Ten years ago I hopped a plane and flew to Rome, took a train north to Florence and then back south to Orvietto, a small town in southwestern Umbria, before returning eventually to Rome. I didn't tour the Vatican, the Coliseum or the Pantheon. Didn't walk the halls of the Uffizi Gallery. And I didn't shop for gold and leather along the Arno. All I did was eat.
Over long and lavish lunches I consumed rabbit and squab and veal. I ate pasta Amatriciana, Bolagnese and Carbonara. In the mornings I ate small pastries and drank jet-black coffee. In the afternoons I'd sometimes snack on gelato. But every night, I ate the same thing: pizza.
In Orvietto, a menu printed in Italian was only a temporary handicap. I picked a pie at random and waited in the small, crowded dining room while pulling from cheap Italian beer. My pizza arrived a few minutes later, lightly topped with mozzarella, a few wisps of prosciutto and, in the center, a single egg, its yolk a bright and glistening yellow.
Dough Pizzeria Napoletana Pork Love $20 Marghertita STG $20 Fontina $16 Antipasto $18 Autumn Burrata $14 Nonnas Salad $9 Roasted Olives $9
That yolk turned out to be the best crust-dipper I've ever encountered, and that pizza launched a life-long hunt for authentic Italian pie — a search made easier, at times, by the Vera Pizza Napoletana Association (VPN), an organization devoted to the protection of Neapolitan pizza.
My northern Italian pizzas weren't technically Neapolitan, but in stateside pizzerias, Naples' approval often means you're in for an authentically Italian pie. Founded in 1984, the VPN's mission is simple: to increase the value of the pizzas produced and processed according to Neapolitan tradition. The group maintains tight protocol for the preparation and processing of certified pizzas. Flour, water, salt and yeast – the amount and type and treatment of each is specified. Toppings have to be just so; Italian plum tomatoes and a choice of Mozzarella di Bufala or Firo-di-latte are mandated for a margherita, a special sauce laced with fresh garlic is prescribed for a marinara. A restaurant that passes a stringent inspection receives a sequential VPN number and a certificate to post inside the pizzeria.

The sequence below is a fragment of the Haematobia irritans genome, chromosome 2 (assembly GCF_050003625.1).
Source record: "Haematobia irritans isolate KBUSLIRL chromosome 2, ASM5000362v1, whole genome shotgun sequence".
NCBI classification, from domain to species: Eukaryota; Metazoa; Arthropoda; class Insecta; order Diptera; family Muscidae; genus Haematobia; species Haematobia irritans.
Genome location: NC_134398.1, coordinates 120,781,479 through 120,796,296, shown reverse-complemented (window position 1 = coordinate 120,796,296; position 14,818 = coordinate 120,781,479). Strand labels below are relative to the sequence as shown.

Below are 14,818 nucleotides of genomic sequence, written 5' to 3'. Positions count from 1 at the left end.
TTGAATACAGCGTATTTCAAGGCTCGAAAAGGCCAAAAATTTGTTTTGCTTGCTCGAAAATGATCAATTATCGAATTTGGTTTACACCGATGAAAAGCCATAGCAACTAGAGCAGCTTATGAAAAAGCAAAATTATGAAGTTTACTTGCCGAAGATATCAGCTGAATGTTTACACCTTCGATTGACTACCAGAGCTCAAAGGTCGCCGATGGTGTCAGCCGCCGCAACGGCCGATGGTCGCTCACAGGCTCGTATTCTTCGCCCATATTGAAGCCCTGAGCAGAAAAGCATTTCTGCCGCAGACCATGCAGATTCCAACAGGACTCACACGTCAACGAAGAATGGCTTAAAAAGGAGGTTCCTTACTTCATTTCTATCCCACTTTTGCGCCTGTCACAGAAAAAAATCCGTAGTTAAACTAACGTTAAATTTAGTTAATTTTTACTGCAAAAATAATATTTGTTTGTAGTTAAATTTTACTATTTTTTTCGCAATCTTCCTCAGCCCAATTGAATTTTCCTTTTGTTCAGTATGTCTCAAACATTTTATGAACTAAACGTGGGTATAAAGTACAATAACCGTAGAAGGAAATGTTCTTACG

Peppe Miele is the president for VPN Americas LLC, the American branch of the Italian organization. His restaurant, Antica Pizzeria (#58 ), was the first American pizzeria certified VPN. By the time the second stateside pizzeria was blessed with the VPN logo, Pizzaiolo in Mt. Lebanon, 106 restaurants around the world shared the honor.
Cavalli Pizza (#265) in Irving was the first Texas Pizzeria to be VPN-certified, in 2007. Campania Pizza (#284) in Southlake followed in November 2008. When Luciano (#283) and Dough Pizzeria (#292) in San Antonio were certified, they shared the honor with 56 other pizzerias in the States; 63 American restaurants are currently listed on the VPN website.
By August 2011, when the second Dough Pizzeria Napoletana opened, in Preston Hollow, Dallas' pizza enthusiasm was already swelling like a blackened crust blister. The San Antonio location had recently been featured on Diners, Drive-Ins and Dives, and Guy Fieri and his spiky hair had whipped local pizza enthusiasts into a froth. Customers waited outside in sweltering heat to be the first to try Dallas' latest addition to the Neapolitan pizza scene.
The excitement was understandable. Preston Hollow had already gotten a taste of the good stuff, only to have it yanked away. In 2010, Jay Jerrier set up a temporary pop-up pizzeria in a small tea house called Chocolate Angel Too, in a large strip mall at the corner of Preston and Forest. Jerrier had left Campania Pizza in Southlake after ushering it through its VPN certification. He thought the shop was cutting corners and wanted to embark on his own project, something that stayed true to the Neapolitan rules. (Campania has since lost its VPN status).
Jerrier pulled up a trailer-mounted pizza oven, swiped credit cards with a reader tethered to a laptop and served up pies to BYOBing customers. But the pop-up, dubbed Cane Rosso, lasted just six months. The owners of Chocolate Angel Too had seen the power of the pie, and they wanted in on the action, but negotiations with Jerrier over a permanent pizzeria fell apart. In June of 2010 Jerrier tossed his last round in Preston Hollow and took Cane Rosso to Deep Ellum.
Still craving their pie shop, Chocolate Angel Too's owners, Keith Hall and Brad Liles, partnered with Doug and Lori Horn, the owners of Dough Pizzeria Napoletana, who were looking to expand out of San Antonio. They ordered another volcanic stone pizza oven from Italy and painted the walls of the former tea shop a deep and rusty red. They bought Formica tables and booths of faux leather. And just over a year after Jerrier pulled his trailer away for good, Dough Pizzeria Napoletana's second location opened for business.